I won’t reprise all of Göransson’s argument, but do want to point out that he defends “the multilingual nature of [Blatny’s] project,” which I didn’t know about and so didn’t criticize; for the record, I find it intriguing. He also advocates the special kind of “minor literature” defined by Gilles Deleuze and Félix Guattari in Kafka: Toward a Minor Literature. He defends Blatny’s “sharp turns” as “cuts” in the cinematic sense, citing Sergei Eisenstein‘s montage technique as an example, with theoretical underpinning provided by Susan McCabe in her book Cinematic Modernism: Modern Poetry and Film. Finally, he praises Blatny’s unicorn “as something akin to ‘camp.’ That is the appropriation of mass-produced kitsch to create a kind of art that is not so easily invested in heroic authenticity (Major Art, Macho Pollock etc), but a kind of inauthentic or minor authenticity. I think the unicorn functions in a similar way: but here not an emblem of the inauthenticity/perversion of the homosexual, but of the foreigner, another figure who is repeatedly conceived as a fake/perversion.”
Now, I’ve seen most of Eisenstein’s films and understand montage quite well. There are poems I love that make use of montage. I doubt, though, that Eisenstein would ever have put forward a single montage sequence as a finished film (he had no interest in ephemerality), and when montage is effective in poems (in my estimation), it works within a unifying context.
As for the rest, the only observation I want to make (since I haven’t read Deleuze and Guattari or Susan McCabe) is that Göransson feels compelled to rely on theories to confer a “greatness” value on the poem. From my point of view, there is no difference between this kind of valuation, which avant-garde writers seem to require, and the Social Realist valuation that elevated literary mediocrities while geniuses like Mandelstam perished in prison, or the High Modernist valuation that welcomed Eliot and Lowell into the Canon while generally ignoring Williams and Olson.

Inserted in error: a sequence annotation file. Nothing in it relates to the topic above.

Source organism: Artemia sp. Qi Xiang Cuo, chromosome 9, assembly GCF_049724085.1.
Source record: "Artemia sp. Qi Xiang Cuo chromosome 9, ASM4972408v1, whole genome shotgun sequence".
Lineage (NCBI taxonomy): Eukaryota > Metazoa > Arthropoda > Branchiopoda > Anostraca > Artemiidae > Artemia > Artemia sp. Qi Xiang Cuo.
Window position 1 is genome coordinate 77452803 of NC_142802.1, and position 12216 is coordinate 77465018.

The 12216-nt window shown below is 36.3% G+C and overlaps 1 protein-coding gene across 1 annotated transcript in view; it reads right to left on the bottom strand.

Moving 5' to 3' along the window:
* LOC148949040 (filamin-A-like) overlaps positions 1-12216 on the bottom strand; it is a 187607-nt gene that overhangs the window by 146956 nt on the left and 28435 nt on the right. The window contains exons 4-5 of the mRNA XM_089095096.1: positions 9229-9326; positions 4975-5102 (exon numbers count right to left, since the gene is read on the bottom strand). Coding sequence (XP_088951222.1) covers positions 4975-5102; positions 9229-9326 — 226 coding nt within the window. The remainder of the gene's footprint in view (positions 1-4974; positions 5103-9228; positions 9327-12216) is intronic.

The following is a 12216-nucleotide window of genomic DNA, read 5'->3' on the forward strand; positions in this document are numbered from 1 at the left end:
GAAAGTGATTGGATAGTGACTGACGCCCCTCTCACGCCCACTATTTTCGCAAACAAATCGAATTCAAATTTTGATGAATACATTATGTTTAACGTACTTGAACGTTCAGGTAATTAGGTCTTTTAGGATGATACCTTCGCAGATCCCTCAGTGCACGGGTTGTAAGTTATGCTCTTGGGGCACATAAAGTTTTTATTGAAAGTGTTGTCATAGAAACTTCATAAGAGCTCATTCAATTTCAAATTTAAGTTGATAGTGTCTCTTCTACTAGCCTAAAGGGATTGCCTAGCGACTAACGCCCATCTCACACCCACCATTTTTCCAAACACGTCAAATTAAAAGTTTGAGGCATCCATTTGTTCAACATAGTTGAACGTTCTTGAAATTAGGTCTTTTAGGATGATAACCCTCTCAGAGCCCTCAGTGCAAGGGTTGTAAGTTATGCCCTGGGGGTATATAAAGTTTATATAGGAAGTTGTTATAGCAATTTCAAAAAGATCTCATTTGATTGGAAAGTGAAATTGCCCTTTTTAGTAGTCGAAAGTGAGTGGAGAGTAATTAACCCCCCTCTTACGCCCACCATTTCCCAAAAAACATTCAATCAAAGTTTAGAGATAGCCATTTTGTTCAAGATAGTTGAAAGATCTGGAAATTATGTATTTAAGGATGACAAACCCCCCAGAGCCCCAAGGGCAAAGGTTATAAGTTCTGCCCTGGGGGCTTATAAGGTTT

Finally, I want to go back to my main points: I don’t think the Blatny poem is “great” and I wouldn’t buy the book based on this poem. I think those are fairly limited assertions, and I don’t understand why Göransson experienced them as a dismissal of Blatny as a poet or Göransson himself as a reader. I would say the same thing about “The Red Wheelbarrow” if it were put forward as a “great” poem and a reason to read Williams; I consider Williams a great poet, but certainly don’t see greatness in that poem.
In the past, Göransson on his blog has defended plurality and the notion that there is no need for us all to agree on a single aesthetic. And yet he takes personal offense when someone disagrees with his aesthetic. I just don’t get it.
*You can find this extraordinary photo of Blatny here, a page promoting an exhibition at the Montanelli Gallery in the Czech Republic. Appropriately enough, the gallery is located on Neruda Street—doubtless named after Jan Neruda, the Czech poet whose name the Chilean poet Neftalí Ricardo Reyes Basoalto borrowed for his nom de plume, “Pablo Neruda“.